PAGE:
Henry: Happy Hallowe’en. Get ready for an awkward segue: Don’t you think it’s scary how bad bands you love can turn out to be? Positively spooky.
Michael: I’m shivering at the thought of listening to the third Kooks album.
MGMT – Congratulations
H: On another listen, I don’t actually hate this. I’ve been listening to it for the last hour while working so it has its merits. But it’s still a huge disappointment because it doesn’t muster any of the magic that they managed to ignite on their first album. Look back at Oracular Spectacular and you’re going to be surprised at how many hits there were on that album. There weren’t supposed to be, I don’t think. It’s a weird sound, it’s jarring and disjointed. But magical at the same time. And something about their sound just clicked (like, obviously: Did you hear soundtracks that year? You could not escape MGMT). So all their subsequent efforts have sounded a bit trying. And tiring. Their third album did … not help matters.
The 1975 – The 1975
M: Seriously, I have loved these guys for a long time. Like a long, long, long time. I have been covering Drive Like I Do/Big Sleep/The Slowdown and Talk House (all the names of Matt Healy’s fourpiece before their new (stupid) name) and as Facedown, their first EP, blew up, so slowly did my affection for The 1975. First, Jamie at All on Red, made me take down all references to the The 1975 from their old songs; ummmmm why exactly!? Then, they bastardized their best song (Chocolate which their old version of, by the way, remains my favourite song). And now, they release an album built for the masses. I don’t begrudge them for doing this but I do begrudge them (when I say them, I mainly mean whoever manages them) for trying to disown everything they used to be. Like really, Girls is just a dreadful song and it’s their latest single. It also is nothing like The 1975 used to and should sound. And while I appreciate this has turned into just a big old rant from me and that M.O.N.E.Y is a quality album track, most songs on this record felt like one crushing disappointment after the other. What happened to Lost Boys and Ghosts you know!?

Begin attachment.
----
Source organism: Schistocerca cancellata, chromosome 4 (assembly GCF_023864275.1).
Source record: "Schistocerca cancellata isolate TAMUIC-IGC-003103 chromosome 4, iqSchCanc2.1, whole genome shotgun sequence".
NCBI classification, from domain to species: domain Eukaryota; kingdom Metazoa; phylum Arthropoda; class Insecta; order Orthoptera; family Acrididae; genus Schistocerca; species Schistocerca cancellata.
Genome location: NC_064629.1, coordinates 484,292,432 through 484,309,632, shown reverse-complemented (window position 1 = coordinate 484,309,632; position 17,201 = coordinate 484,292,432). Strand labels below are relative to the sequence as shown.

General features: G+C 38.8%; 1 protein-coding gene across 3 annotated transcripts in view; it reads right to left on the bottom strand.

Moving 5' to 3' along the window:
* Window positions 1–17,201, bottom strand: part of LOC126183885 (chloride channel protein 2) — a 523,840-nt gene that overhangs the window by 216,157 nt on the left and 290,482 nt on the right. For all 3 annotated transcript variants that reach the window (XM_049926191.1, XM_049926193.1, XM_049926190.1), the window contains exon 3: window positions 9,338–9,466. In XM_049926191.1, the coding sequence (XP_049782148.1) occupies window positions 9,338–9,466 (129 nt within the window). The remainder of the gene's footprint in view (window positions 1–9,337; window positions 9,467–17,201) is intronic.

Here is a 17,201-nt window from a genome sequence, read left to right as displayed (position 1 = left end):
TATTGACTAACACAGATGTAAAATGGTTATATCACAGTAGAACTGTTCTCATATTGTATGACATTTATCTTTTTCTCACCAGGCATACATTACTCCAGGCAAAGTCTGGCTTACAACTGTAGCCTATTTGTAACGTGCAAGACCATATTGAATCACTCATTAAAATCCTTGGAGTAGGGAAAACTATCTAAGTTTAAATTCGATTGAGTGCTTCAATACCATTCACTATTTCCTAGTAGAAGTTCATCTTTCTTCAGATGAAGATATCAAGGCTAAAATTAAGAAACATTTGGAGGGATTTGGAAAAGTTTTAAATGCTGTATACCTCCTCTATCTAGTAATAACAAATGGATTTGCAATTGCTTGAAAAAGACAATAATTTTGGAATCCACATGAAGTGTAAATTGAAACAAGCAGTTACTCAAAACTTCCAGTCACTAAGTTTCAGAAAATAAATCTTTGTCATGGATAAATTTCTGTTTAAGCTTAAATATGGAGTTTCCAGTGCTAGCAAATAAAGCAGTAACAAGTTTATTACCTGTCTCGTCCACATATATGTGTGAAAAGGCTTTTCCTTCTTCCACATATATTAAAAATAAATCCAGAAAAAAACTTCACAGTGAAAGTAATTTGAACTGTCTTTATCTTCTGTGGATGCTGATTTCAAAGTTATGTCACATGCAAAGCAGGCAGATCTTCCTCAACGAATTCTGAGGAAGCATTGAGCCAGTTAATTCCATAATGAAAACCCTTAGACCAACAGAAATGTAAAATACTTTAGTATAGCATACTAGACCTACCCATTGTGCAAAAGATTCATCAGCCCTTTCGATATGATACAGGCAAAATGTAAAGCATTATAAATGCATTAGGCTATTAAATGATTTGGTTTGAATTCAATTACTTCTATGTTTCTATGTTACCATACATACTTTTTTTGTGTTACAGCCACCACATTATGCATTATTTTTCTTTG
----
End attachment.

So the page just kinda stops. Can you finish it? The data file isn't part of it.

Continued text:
H: You’ve had such a storied affair with these guys that I’m surprised you feel okay enough to talk about them. They just sound like they’re ripping their own sound off on their album. And their original sound was kind of a rip off of brit-pop’s finest decades so, it’s all a bit stagnant here.
Bad Blood – Bastille
M: I’ve previously mentioned my discontent with the direction Bastille took this year on his debut album after I went to go see them live last Spring. Anyway, the fifteen track debut earned Bastille a number one album, massive radio play and a huge legion of tween fans. In many ways, Bastille’s story is the same as The 1975’s one. I adored both of these artists a couple of years ago but as they’ve found success and droves of followers, they’ve also found a less original sound and, most importantly, a lack of approval from me. You could literally listen to that album without noticing that it wasn’t just one really repetitive, hour-long, song. That said, the extended issue has put some of Other People Heartache onto the record and made it a much better debut record to look back upon.
H: Saturation point with these guys. Liking a band when their sound is raw, and their own is very different to having their streamlined, shallow reflections blaring at your from everyone at your college’s iPhones. In the words of Penny Harts, over it.
Arctic Monkeys – Favourite Worst Nightmare
H: Yeah, I know about ‘Fluorescent Adolescent.’ I knew all the words in prep school, too. But after their debut, everything was pretty downhill, next stop: Mediocre. But the best thing about their downward trajectory is that it hit a dead end with AM which is completely okay! There’s a little bit of hip-hop and a lot of lyrically experimentation (which sounds like something you’d do in college, but apparently is what bands save until their fifth album) and it all just works.